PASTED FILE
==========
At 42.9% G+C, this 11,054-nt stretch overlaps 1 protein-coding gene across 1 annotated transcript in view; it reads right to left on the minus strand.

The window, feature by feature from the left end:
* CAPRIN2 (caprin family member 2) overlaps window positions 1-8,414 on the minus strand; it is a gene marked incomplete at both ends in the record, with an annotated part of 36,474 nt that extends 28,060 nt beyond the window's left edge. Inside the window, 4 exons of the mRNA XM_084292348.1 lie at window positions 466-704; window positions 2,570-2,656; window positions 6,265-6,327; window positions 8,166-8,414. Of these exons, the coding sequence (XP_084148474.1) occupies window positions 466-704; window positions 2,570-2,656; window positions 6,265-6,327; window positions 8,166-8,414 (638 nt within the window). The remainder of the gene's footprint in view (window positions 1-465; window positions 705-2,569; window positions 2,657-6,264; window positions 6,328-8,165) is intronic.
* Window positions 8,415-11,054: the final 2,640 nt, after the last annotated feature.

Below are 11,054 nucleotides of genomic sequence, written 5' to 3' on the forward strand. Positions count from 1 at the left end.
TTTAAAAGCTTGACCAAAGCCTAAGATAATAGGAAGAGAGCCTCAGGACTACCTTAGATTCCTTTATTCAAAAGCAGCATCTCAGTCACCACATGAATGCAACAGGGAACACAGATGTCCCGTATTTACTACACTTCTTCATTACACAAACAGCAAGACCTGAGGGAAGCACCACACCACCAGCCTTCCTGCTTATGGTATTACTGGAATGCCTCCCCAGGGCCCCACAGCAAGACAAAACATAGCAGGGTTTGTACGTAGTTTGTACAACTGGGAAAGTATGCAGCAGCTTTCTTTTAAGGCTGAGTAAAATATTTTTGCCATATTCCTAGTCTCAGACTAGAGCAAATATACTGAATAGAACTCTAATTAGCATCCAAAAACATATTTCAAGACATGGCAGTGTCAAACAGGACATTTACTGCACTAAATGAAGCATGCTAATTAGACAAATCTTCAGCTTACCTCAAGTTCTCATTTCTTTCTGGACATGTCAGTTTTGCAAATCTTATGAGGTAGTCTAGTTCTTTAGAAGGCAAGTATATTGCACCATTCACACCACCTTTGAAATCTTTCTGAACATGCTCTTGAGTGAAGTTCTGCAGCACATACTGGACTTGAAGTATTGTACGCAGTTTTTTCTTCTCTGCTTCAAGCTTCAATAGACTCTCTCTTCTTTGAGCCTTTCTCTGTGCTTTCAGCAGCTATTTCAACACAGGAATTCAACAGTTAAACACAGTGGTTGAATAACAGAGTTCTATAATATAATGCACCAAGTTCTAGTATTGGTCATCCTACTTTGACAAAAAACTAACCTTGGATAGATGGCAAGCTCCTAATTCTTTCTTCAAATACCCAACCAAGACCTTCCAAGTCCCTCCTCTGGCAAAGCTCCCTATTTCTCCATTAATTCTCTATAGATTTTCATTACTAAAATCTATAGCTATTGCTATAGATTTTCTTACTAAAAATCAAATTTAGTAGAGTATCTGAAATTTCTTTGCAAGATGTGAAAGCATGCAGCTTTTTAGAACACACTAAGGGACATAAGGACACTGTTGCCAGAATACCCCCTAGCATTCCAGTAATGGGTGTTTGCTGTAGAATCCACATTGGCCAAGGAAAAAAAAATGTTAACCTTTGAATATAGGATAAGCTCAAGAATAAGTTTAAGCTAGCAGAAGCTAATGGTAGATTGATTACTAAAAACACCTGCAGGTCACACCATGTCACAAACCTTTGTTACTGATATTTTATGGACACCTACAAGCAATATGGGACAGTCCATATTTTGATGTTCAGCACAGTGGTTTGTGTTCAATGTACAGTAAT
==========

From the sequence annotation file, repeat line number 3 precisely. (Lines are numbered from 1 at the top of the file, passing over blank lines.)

* CAPRIN2 (caprin family member 2) overlaps window positions 1-8,414 on the minus strand; it is a gene marked incomplete at both ends in the record, with an annotated part of 36,474 nt that extends 28,060 nt beyond the window's left edge. Inside the window, 4 exons of the mRNA XM_084292348.1 lie at window positions 466-704; window positions 2,570-2,656; window positions 6,265-6,327; window positions 8,166-8,414. Of these exons, the coding sequence (XP_084148474.1) occupies window positions 466-704; window positions 2,570-2,656; window positions 6,265-6,327; window positions 8,166-8,414 (638 nt within the window). The remainder of the gene's footprint in view (window positions 1-465; window positions 705-2,569; window positions 2,657-6,264; window positions 6,328-8,165) is intronic.